When I returned to this Engineering Department from the USA in 1984 my wife and I bought an historic and wonderful house some ten miles south of Cambridge. It was built around 1520, a date that could be substantiated to within a decade by the form of the oak beams that comprised its floors and ceilings. These had been shaped by iron blades that only lasted about ten years. Being someone of the present rather than the past I had not previously been much preoccupied with history but living in the splendid oak structure – like a fine sailing vessel that had gone aground – inspired me to wonder what had preoccupied the technologists and scientists of that age.
In my search I discovered that on 24 August 1563 a ‘conjunction’ took place of the planets Saturn and Jupiter. The two appeared so close together in the sky that they seemed to merge together. This rare occurrence was of great importance in an era when it was widely believed that exceptional astronomical events both influenced and predicted worldly happenings.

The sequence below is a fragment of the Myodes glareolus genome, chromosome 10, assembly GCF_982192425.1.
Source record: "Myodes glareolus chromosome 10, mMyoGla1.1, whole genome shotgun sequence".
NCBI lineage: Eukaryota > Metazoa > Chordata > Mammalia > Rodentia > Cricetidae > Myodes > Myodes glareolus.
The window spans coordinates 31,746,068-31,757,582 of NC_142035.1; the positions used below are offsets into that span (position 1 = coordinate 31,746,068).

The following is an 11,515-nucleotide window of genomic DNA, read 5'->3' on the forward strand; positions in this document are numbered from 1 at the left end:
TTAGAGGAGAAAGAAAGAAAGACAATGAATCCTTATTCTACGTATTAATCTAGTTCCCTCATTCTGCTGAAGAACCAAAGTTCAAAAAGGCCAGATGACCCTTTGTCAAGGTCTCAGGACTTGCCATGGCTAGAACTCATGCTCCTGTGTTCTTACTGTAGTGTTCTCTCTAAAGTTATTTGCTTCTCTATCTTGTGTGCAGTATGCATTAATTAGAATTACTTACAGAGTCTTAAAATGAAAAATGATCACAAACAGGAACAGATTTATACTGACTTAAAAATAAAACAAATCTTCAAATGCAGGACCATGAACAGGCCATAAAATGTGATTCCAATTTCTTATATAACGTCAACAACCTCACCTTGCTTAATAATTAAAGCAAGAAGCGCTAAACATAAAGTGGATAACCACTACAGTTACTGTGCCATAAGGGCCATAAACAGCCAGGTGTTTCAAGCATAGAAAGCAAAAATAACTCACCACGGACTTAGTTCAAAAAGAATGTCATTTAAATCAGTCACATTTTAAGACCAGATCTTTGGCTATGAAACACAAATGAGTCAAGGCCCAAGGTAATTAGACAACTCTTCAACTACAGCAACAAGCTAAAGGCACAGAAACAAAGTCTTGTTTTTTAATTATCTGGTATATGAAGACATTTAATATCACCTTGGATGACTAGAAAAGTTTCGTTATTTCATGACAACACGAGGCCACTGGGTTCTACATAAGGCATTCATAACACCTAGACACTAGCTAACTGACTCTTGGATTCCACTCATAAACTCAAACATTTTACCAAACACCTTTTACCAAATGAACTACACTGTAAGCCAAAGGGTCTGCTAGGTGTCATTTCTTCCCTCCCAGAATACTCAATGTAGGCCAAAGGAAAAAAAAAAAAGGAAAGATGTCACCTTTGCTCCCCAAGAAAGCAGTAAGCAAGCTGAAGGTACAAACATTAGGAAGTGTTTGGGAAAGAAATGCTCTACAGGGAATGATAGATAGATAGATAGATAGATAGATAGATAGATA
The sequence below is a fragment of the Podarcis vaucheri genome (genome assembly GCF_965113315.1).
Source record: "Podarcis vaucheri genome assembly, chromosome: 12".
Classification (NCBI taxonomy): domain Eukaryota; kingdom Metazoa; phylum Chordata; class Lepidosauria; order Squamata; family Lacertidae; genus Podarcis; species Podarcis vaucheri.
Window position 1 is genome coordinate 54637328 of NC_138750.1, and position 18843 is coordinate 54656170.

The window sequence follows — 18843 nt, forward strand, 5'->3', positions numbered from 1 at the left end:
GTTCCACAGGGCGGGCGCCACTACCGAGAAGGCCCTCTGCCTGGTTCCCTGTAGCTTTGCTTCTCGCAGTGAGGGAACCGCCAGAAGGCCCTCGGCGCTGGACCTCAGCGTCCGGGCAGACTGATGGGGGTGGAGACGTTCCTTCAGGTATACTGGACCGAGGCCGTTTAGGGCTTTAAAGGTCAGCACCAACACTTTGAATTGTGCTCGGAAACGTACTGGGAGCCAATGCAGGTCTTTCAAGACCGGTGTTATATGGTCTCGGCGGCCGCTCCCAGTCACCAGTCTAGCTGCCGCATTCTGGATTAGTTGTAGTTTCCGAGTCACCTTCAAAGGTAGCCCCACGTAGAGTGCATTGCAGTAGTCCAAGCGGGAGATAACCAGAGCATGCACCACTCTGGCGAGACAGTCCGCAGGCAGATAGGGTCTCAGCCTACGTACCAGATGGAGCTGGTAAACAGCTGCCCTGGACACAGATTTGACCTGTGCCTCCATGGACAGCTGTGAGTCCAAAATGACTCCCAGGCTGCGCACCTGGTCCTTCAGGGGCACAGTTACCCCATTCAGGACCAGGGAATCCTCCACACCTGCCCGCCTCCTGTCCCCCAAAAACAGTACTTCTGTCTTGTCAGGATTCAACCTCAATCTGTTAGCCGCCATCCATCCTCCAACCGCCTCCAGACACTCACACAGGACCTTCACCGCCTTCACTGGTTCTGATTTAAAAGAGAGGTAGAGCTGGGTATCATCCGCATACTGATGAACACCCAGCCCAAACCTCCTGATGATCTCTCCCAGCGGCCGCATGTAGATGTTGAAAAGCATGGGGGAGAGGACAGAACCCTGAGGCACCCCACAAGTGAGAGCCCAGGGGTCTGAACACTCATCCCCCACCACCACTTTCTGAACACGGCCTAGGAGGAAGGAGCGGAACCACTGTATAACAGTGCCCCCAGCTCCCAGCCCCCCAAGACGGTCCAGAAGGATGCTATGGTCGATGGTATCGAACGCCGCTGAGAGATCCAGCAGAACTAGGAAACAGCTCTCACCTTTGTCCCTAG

The problem was that the very best minds of the period, in Europe at least, were quite unable to calculate exactly when the conjunction was to take place. Some calculations were at least a month out. The best were inaccurate by days. Given the science and technology of the period, such inaccuracy is easy to understand. There were no reliable and accurate clocks. And without astronomical telescopes, robust celestial observation was to a great extent impossible. And besides, how many of us could do this calculation today?
The importance of overcoming such problems was not just a matter of shoring up the credibility of astrologers. Upon fine and accurate astronomical observation, and upon accurate timekeeping, depended reliable navigation, and the possibility of fruitful voyaging in the coming centuries. Measurement, the development of observational instruments and accurate clocks, complex calculations: all these came together in the ensuing centuries. Technology was of importance and gained support and the process by which these advances was achieved perfectly illustrates the productive connection between science and technology. The latest manifestations of this are the Global Positioning System, which I shall describe later, and its European descendant Galileo.